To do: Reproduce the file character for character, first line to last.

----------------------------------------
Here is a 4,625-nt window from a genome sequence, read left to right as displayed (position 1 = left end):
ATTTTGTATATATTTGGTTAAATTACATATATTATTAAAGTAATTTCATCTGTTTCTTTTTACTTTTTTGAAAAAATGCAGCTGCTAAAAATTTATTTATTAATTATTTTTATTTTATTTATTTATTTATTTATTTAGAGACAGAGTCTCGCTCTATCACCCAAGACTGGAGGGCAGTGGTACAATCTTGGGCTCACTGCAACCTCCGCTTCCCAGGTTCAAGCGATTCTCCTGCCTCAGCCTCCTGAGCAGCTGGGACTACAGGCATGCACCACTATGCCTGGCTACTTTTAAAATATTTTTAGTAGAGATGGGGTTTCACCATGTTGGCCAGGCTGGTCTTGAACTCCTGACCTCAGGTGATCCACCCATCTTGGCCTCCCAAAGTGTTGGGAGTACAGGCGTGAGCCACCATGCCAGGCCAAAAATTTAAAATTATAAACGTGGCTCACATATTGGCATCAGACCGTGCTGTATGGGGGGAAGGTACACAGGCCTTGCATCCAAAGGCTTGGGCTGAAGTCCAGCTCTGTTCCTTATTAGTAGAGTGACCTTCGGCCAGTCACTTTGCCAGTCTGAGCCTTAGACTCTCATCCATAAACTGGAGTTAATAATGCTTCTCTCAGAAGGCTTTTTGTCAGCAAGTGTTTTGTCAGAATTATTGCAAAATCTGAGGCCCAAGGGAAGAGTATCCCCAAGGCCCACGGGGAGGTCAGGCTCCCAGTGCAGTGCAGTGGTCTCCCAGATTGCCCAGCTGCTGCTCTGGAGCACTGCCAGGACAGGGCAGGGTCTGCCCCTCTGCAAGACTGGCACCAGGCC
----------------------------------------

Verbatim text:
Here is a 4,625-nt window from a genome sequence, read left to right as displayed (position 1 = left end):
ATTTTGTATATATTTGGTTAAATTACATATATTATTAAAGTAATTTCATCTGTTTCTTTTTACTTTTTTGAAAAAATGCAGCTGCTAAAAATTTATTTATTAATTATTTTTATTTTATTTATTTATTTATTTATTTAGAGACAGAGTCTCGCTCTATCACCCAAGACTGGAGGGCAGTGGTACAATCTTGGGCTCACTGCAACCTCCGCTTCCCAGGTTCAAGCGATTCTCCTGCCTCAGCCTCCTGAGCAGCTGGGACTACAGGCATGCACCACTATGCCTGGCTACTTTTAAAATATTTTTAGTAGAGATGGGGTTTCACCATGTTGGCCAGGCTGGTCTTGAACTCCTGACCTCAGGTGATCCACCCATCTTGGCCTCCCAAAGTGTTGGGAGTACAGGCGTGAGCCACCATGCCAGGCCAAAAATTTAAAATTATAAACGTGGCTCACATATTGGCATCAGACCGTGCTGTATGGGGGGAAGGTACACAGGCCTTGCATCCAAAGGCTTGGGCTGAAGTCCAGCTCTGTTCCTTATTAGTAGAGTGACCTTCGGCCAGTCACTTTGCCAGTCTGAGCCTTAGACTCTCATCCATAAACTGGAGTTAATAATGCTTCTCTCAGAAGGCTTTTTGTCAGCAAGTGTTTTGTCAGAATTATTGCAAAATCTGAGGCCCAAGGGAAGAGTATCCCCAAGGCCCACGGGGAGGTCAGGCTCCCAGTGCAGTGCAGTGGTCTCCCAGATTGCCCAGCTGCTGCTCTGGAGCACTGCCAGGACAGGGCAGGGTCTGCCCCTCTGCAAGACTGGCACCAGGCC